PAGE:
So I rented a sailboat today, a Hunter 240 (24 ft) with a buddy of mine. I planned on picking up a friend and his date after a couple hours too. Anyway, we're out in the bay and my buddy at the helm does an accidental tack. In the middle of it as I'm trying to help him recover, there's a loud snap. When we look toward the back of the boat, the rudder is sheared off at the top - at the widest part of the rudder. It's made of fiberglass with a foam and denser fiberglass core. Which later leads me to think:
The rudder is arguably the most important part of a boat. Since a single-point failure of this item is so dangerous, shouldn't it be so overdesigned that it is nearly impossible to break even with slight damage that is not immediately noticeable? Then I started thinking, isn't that how a carbon bicycle fork should be designed as well? I'm not really worried about mine, but some of those things are really light and I wonder how manufacturers mitigate the possible consequences of such a failure. Have any other sailors seen a rudder break like this before?
Luckily we made it back to the marina safely, but then we had to write statements about what happened. The people there thought we might have run aground and that's what broke the rudder (it wasn't). After reviewing our statements, they agreed that it "just broke" and then said that we wouldn't have to pay for it. That gave me the impression that we were responisible for other accidental damage. Isn't that something that their insurance should pay anyway? I never signed a waiver that said I was responsible for accidental damage. It makes me leery of renting there again, but I have no other choice if I want to sail here.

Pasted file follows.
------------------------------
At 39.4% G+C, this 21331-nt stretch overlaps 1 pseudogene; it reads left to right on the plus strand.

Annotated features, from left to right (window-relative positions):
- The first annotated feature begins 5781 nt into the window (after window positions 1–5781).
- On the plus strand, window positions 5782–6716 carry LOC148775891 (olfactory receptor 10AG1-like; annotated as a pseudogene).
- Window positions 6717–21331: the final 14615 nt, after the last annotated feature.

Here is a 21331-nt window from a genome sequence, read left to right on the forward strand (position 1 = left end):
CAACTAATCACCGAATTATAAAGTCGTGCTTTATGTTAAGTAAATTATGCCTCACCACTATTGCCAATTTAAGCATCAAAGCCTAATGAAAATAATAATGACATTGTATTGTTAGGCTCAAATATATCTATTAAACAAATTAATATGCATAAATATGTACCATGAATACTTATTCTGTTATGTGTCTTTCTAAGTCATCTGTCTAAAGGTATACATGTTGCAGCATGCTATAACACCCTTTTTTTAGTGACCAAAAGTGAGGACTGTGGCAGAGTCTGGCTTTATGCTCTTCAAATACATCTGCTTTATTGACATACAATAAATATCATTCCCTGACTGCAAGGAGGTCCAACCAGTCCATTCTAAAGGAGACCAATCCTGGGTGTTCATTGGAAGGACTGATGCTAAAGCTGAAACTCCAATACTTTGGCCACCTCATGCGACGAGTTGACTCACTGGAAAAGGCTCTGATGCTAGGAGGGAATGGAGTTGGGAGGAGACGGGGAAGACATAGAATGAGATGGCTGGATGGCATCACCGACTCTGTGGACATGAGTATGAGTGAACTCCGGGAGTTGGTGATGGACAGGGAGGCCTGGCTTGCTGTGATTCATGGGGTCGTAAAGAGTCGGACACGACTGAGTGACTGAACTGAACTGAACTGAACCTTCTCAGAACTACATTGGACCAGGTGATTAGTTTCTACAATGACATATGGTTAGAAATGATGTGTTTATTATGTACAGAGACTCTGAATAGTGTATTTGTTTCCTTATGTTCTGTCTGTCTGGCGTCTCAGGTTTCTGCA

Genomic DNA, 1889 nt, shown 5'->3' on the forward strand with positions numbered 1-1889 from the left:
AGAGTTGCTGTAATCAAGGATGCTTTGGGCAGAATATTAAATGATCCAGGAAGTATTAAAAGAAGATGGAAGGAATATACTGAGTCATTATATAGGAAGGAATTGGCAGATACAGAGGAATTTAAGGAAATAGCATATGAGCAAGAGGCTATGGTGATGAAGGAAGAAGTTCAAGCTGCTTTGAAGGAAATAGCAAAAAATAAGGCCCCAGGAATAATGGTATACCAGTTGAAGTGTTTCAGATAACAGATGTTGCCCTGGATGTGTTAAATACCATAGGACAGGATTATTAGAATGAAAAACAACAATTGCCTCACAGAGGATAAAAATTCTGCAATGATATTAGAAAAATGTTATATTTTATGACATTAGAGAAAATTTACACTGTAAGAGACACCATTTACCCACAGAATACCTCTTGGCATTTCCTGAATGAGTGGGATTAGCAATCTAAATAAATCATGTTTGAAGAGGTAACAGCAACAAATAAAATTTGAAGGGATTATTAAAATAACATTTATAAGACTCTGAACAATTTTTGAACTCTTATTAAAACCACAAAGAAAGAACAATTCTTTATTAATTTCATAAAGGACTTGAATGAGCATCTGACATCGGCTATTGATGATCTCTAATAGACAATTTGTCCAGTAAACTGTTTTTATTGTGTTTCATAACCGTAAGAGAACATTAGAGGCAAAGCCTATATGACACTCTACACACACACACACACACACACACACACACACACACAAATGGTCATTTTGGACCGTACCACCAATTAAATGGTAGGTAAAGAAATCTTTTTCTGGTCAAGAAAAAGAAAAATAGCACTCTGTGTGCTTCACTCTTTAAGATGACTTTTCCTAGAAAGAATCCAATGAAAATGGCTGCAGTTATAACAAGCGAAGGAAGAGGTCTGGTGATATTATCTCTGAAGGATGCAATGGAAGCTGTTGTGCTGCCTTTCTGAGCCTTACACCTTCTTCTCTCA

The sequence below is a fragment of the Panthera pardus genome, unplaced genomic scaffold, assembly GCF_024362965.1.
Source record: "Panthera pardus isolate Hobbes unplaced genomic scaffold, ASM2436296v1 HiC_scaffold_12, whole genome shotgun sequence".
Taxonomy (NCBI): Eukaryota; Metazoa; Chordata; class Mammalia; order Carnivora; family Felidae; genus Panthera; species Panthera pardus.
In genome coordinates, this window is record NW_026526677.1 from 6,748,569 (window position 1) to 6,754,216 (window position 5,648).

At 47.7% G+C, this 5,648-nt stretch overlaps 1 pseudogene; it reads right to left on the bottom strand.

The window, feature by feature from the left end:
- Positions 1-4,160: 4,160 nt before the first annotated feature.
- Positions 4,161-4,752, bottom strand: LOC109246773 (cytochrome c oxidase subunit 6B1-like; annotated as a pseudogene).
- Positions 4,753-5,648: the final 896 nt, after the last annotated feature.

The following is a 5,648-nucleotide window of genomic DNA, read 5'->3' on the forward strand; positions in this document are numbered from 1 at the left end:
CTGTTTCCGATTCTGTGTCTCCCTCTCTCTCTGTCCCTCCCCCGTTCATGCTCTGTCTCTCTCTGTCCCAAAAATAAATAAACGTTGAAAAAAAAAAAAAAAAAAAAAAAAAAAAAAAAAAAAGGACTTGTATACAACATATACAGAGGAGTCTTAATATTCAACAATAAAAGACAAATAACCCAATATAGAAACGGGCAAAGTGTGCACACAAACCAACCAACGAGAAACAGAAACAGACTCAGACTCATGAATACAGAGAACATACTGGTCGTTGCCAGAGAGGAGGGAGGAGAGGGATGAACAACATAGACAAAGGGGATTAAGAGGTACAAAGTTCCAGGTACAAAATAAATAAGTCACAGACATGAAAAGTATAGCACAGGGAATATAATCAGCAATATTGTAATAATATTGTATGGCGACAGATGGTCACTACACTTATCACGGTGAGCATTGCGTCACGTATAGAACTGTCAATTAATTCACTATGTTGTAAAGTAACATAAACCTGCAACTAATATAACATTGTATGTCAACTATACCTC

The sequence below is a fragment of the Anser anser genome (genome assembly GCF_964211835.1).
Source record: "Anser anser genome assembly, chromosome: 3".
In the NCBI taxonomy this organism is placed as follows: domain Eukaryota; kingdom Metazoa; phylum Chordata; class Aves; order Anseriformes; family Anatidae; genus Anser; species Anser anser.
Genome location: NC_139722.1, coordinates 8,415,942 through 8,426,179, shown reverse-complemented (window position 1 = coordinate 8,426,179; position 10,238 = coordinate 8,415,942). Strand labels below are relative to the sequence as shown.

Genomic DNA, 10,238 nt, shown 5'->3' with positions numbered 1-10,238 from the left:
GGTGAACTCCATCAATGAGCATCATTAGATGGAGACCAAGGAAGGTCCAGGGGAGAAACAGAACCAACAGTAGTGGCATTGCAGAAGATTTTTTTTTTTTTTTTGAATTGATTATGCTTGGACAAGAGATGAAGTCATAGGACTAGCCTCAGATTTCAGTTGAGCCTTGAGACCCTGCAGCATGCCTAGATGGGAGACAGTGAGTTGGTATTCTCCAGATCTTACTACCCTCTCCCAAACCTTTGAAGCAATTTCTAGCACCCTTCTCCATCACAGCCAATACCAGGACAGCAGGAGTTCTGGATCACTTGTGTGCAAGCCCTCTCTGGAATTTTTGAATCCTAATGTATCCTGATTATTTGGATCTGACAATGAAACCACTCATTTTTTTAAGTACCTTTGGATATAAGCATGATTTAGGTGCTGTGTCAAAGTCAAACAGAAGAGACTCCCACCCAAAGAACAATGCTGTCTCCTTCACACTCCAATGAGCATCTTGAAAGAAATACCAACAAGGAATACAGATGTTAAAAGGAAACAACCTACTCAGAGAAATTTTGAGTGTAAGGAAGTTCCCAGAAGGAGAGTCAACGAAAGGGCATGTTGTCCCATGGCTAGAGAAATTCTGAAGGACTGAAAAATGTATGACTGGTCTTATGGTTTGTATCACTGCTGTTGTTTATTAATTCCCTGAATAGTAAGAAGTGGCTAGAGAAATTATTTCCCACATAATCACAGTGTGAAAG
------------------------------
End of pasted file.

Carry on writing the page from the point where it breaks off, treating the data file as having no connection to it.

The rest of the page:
I just wish this had never happened because 1. I feel like I have a bad reputation at the marina, even though they said it's no problem, 2. it shakes my confidence in other fiberglass items (like the whole freaking hull), and 3. I wanted to help my buddy get laid
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Actually, one can steer a sail boat using sail trim alone in the case of a rudder failure. I would think that the mast, or the hull/keel junction (on a keel boat) or the centerboard should be the most overdesigned feature of the boat. An accidental tack could put an incredible strain on the rudder, and rudder failures are not that uncommon. I have heard of a few in my 20 years of sailing and racing. Did you round up from being overpowered? To tack accidentally is quite hard as you have to take the nose of the boat through the wind, and a Hunter 240 will not sail that close to the wind anyway. Your buddy must not have been paying much attention to accidentally change course by over 50 degrees or so.
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Originally Posted by colorider
The wind was pretty shifty, and as you probably know once the boat gets close to the wind and loses speed it's easy for the sails to backfill and make it impossible to recover without tacking. So 50 deg is a bit of an overstatement. But he was less experienced than I am and neither of us have sailed this model of boat before.
I think it's great if you can do it, but trying to steer back to the marina with a 300-yd wide entrance and then land using the sails alone is more than I'm willing to try. It wasn't too bad using the outboard, but in my own boat (inboard diesel) I would have been screwed. But my boat has a steel rudder.